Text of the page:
- Request to have your personal data erased
- How to submit a request
The Trust may refuse your request (in full or in part) where there is a legal basis to refuse and you will be notified of this.
Object to the Trust using your personal data
You have the right to object to the Trust using/sharing your information, however, there is no automatic right to prevent the Trust using/sharing your information.
Objections will be considered and you will be notified of the Trust’s decision and reason for its decision.
Where we have asked for your consent to collect and use your information, you have the right to withdraw that consent at any time.
Request to have your personal data rectified
You are entitled to have personal data rectified if it is inaccurate or incomplete.
The Trust must respond within 30 calendar days. However, the Trust may extend this period up to 60 calendar days for complex requests.
The Trust may refuse the request if it believes the information is accurate/complete or there is a legal basis to refuse and you will be notified of this. You have the right to complain to the Information Commissioner’s Office and to seek correction by order of a Court.
Request to have your personal data erased
This is more commonly known as the ‘right to be forgotten’. You may request to have your data erased where:
- It no longer needs to be kept by the Trust (it has surpassed the minimum retention period)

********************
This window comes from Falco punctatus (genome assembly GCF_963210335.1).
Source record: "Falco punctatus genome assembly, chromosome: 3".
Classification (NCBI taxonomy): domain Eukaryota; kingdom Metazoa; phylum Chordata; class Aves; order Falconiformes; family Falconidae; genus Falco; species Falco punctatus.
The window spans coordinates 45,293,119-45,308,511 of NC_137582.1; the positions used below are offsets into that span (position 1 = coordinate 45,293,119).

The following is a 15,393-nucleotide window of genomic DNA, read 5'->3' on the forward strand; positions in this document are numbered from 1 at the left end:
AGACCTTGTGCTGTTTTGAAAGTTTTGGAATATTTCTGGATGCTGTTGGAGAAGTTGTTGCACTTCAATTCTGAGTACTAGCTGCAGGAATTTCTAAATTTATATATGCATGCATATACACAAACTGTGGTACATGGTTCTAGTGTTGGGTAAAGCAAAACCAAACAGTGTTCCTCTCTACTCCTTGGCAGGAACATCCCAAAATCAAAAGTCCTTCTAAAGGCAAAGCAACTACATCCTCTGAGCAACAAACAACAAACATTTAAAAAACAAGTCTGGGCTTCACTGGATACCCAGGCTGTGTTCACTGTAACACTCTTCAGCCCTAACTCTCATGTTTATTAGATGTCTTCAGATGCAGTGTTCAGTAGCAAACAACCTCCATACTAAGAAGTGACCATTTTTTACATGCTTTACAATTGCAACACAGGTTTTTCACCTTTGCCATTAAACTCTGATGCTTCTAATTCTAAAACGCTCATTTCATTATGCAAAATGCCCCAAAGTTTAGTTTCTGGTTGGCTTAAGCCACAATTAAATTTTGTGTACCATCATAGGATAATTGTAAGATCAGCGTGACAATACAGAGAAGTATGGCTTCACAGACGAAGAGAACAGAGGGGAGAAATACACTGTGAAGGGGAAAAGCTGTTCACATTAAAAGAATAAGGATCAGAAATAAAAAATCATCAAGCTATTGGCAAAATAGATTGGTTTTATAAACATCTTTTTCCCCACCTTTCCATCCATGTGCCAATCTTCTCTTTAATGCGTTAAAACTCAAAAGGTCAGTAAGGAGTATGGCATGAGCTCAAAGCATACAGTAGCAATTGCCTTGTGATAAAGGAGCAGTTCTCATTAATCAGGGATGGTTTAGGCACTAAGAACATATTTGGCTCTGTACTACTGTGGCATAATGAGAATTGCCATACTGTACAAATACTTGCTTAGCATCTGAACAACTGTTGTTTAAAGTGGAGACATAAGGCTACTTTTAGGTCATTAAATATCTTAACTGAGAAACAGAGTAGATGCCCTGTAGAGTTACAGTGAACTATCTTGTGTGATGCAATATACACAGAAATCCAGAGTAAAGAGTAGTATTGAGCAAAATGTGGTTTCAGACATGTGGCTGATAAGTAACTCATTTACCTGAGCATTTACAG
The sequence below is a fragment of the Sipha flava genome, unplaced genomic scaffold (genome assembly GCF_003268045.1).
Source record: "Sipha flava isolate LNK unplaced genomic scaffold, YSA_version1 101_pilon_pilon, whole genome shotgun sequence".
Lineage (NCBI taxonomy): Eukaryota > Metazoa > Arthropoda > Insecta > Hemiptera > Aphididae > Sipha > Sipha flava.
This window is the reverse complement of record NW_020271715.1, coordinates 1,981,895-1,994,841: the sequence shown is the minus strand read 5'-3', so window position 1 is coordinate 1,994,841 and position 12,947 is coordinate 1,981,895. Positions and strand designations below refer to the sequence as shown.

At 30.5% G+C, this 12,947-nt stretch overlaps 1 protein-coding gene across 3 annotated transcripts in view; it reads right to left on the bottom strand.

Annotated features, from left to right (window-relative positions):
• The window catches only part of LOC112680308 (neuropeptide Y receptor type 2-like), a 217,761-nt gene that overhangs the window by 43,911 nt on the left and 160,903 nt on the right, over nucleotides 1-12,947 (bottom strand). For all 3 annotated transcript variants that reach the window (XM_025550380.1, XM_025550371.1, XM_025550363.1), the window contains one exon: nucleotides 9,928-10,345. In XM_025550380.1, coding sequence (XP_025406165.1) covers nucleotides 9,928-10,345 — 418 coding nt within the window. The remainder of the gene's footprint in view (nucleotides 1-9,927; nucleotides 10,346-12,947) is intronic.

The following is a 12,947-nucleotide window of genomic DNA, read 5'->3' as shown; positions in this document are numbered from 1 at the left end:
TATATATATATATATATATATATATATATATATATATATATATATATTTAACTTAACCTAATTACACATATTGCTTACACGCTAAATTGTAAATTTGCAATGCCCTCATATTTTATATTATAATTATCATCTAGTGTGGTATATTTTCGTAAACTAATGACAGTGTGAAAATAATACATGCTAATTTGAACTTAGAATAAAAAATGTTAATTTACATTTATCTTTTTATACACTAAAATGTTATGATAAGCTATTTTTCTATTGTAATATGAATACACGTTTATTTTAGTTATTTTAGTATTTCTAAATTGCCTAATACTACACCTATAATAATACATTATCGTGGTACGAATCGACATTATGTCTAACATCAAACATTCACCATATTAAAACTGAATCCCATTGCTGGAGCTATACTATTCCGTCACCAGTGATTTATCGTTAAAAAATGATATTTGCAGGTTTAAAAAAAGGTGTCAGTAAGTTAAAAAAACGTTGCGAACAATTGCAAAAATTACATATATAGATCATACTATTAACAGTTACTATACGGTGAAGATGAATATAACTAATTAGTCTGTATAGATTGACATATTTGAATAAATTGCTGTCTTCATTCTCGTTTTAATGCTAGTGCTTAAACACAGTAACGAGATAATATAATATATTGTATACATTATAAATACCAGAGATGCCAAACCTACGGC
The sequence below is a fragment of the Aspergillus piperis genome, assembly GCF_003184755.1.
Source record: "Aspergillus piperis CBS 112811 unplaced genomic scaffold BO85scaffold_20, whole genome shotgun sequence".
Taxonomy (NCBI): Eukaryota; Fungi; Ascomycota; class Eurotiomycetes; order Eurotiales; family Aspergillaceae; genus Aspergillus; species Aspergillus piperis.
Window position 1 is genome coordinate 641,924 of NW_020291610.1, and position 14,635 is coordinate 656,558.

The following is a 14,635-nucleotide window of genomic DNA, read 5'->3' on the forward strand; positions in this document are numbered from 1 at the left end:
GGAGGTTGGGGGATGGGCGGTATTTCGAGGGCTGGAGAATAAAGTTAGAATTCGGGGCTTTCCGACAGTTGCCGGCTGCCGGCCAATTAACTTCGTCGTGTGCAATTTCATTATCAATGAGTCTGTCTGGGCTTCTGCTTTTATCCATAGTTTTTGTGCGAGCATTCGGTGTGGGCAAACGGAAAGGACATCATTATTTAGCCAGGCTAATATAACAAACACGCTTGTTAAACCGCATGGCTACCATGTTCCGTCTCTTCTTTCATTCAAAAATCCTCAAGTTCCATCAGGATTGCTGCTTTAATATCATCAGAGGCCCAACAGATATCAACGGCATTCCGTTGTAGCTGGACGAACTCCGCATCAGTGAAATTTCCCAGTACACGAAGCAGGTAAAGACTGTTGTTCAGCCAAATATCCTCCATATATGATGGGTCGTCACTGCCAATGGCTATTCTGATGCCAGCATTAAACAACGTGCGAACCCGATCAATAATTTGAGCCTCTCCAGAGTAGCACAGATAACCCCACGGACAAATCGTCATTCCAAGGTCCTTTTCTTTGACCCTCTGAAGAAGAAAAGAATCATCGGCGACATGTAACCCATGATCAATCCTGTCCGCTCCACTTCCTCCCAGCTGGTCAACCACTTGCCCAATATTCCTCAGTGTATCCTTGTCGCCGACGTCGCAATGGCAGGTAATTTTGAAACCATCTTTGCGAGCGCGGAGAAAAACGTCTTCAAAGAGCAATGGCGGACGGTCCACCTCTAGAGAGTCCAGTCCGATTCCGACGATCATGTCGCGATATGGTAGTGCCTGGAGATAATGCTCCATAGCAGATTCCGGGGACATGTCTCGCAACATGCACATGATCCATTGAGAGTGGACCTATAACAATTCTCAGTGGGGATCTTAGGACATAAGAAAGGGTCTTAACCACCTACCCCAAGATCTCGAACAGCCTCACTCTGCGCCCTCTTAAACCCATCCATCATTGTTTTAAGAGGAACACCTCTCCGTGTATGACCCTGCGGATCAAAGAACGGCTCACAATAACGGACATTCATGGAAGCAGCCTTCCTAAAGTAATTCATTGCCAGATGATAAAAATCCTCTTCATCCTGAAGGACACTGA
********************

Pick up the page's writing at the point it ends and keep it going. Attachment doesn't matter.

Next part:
- Where you withdraw your consent or object to the use of your data and there is no requirement for the Trust to retain the data
- It has been used unlawfully
- The Trust must comply with a legal obligation
- You are under 16 and data has been stored electronically by the Trust at your request
The Trust may refuse your request (in full or part) where there is a legal basis to refuse and you will be notified of this.
How the Trust ensures information is used appropriately
The Trust is required to provide evidence of the steps it takes to ensure information is used appropriately. Find out more
Whenever the Trust changes the way it manages personal data it carries out an assessment, and if any significant risks to privacy are identified a full Data Protection Impact Assessment is carried out as required by the General Data Protection Regulation. Copies of these are available on request in accordance with our Publication Scheme. You can also request copies of any Data Sharing Agreements we have entered into with our partners which we describe in the section “Who might we share your information with?” above.
What to do if you have concerns about the use of your information
You can email the Trust’s
For informal inquiries, you can contact the Patient Advice and Liaison Service.
If we can’t resolve your concern, you have the right to lodge a complaint with the Information Commissioner's Office